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Gustav Fechner's Büchlein vom Leben nach dem Tode in English Translation: An electronic edition

A TEI Demonstration

Upconversion into XML from a plain text source, followed by hand editing for production.

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Project rationale

Works such as this, which have entered the public domain, are not now hard to acquire and study on the Internet — once you know what to look for. (The serendipity by which a text like this one may be discovered at all is a different matter.) This particular book has been available in several formats for some years (it appears to have been first scanned and released by the University of Toronto in 2006), even before several copies in various libraries were accessioned by Google Books.

However, the quality of such offerings is limited by the scale at which these projects operate. A sequence of images of a book's pages, as technologists know, is not the same as (nor so good as) an actual encoded version of the text itself (to say nothing of the significantly larger bandwidth required to communicate it). As for the latter, digital libraries projects are now, for the most part, giving us only such quality (of copy text and encoding) as we can get with machines programmed to recognize text in scanned images; and while we can hope and expect that the intelligence programmed into the machines will continue to become more sensitive and sophisticated, it is also likely that hand work will always be required to get hand finish, even if a text like this is ever touched again.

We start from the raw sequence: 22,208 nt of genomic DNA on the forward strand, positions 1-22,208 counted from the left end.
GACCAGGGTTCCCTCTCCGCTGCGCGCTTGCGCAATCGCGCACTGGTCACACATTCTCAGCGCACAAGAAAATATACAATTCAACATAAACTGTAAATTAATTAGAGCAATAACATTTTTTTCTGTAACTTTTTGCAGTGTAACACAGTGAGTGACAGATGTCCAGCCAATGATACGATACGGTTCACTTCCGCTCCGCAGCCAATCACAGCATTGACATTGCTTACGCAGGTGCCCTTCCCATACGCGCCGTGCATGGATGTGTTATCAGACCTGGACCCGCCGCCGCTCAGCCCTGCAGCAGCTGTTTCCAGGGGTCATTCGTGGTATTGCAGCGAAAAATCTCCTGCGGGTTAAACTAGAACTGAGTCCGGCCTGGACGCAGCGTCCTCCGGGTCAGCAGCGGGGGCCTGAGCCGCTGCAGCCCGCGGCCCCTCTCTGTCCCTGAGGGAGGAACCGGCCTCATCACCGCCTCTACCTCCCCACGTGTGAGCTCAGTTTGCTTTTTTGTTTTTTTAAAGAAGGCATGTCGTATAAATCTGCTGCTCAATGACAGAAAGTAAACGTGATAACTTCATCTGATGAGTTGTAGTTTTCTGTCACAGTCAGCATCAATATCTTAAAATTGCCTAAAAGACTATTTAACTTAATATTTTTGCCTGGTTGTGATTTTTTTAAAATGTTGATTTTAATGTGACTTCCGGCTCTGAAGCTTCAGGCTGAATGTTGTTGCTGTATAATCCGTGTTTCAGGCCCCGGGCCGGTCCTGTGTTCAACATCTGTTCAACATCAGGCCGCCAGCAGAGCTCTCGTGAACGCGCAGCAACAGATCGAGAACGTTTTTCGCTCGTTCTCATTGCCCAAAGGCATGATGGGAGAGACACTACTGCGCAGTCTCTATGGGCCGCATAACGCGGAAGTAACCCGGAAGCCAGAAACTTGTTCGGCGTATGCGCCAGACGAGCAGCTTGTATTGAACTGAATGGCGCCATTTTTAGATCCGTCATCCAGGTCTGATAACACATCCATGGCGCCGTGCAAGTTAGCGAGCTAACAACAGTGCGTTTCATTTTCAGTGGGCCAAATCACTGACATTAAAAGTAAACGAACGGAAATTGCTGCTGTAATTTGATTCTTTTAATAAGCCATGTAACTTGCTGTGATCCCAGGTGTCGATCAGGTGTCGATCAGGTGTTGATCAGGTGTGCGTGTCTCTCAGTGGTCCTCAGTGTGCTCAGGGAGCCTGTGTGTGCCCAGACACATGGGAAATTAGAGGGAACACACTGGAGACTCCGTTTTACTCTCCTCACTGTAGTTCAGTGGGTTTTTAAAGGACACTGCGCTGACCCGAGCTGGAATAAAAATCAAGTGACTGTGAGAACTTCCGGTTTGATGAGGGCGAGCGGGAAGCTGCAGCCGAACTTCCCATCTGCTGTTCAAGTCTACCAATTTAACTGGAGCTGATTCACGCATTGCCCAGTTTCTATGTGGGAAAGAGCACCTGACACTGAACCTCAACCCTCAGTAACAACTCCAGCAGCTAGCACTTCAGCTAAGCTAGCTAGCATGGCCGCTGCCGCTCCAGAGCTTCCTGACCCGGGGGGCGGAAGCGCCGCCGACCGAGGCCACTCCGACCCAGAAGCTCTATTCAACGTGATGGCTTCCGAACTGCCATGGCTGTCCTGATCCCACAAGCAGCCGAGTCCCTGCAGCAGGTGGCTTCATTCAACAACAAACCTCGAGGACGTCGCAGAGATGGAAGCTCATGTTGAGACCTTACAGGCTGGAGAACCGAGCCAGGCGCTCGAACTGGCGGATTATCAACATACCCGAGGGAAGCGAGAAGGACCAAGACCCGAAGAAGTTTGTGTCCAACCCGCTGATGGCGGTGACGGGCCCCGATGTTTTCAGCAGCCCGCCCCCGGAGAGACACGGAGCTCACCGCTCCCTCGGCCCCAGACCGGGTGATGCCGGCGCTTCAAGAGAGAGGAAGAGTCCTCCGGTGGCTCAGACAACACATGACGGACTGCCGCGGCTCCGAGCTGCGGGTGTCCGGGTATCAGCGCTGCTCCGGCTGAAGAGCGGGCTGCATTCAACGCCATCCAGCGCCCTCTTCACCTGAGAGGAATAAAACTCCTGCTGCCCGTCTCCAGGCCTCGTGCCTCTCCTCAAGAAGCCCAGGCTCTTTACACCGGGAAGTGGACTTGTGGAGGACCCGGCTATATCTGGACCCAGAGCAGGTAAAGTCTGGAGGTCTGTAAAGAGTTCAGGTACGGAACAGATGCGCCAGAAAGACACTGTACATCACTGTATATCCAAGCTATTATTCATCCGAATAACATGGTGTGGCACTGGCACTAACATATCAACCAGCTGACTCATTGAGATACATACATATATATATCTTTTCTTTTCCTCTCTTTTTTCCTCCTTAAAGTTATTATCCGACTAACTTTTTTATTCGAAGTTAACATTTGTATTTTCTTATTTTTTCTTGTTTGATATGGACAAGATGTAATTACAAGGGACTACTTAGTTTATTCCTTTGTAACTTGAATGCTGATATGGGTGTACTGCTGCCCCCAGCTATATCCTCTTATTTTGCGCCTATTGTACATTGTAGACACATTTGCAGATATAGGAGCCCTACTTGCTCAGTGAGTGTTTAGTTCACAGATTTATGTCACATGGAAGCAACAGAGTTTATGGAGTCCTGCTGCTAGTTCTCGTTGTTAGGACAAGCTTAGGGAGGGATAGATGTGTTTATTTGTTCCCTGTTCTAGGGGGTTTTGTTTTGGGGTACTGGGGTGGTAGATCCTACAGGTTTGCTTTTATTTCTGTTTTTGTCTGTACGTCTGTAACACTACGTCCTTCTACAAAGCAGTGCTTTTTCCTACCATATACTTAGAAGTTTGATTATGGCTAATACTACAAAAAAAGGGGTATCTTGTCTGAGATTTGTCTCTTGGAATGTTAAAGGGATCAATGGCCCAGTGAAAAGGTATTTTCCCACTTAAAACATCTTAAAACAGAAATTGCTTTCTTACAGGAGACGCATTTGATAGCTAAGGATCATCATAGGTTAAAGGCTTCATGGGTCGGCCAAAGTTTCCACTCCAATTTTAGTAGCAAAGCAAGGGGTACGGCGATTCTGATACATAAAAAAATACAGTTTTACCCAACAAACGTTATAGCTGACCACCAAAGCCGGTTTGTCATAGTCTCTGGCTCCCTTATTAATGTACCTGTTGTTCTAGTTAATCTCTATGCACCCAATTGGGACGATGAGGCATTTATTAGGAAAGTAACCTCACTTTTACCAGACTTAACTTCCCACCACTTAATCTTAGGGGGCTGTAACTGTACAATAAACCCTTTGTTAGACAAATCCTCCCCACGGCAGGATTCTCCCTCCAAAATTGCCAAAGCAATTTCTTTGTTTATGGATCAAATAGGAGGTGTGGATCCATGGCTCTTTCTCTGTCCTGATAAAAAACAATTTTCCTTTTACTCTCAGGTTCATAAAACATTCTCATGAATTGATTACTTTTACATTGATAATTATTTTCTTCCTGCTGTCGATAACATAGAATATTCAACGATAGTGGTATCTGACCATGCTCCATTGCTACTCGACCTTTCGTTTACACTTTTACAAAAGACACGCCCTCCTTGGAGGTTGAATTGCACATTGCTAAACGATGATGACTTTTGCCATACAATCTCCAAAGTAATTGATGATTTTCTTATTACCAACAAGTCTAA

This project is intended to demonstrate what can be done, at minimal cost and with a modest investment in time, to bring the production values of an electronic (re-) publication up to the level of the original. To be sure, the expertise and experience required to avoid false starts and blind alleys is not negligible. Yet while there will continue to a need for specialists, the best way to learn is by doing it. It does not have to be a black art.

In the hope that this effort can help to make it less so, all the code developed in the course of this project is made available here.

Additionally, this text was chosen specifically because it is not so complex that it demands much special handling (the TEI tag set is capable of much more); its structures are entirely generic for discursive prose. For this reason it may make a good study text and example for students of text encoding.

It hardly needs to be added that an electronic text of reasonable quality such as this can also provide a solid foundation for further work.

Further information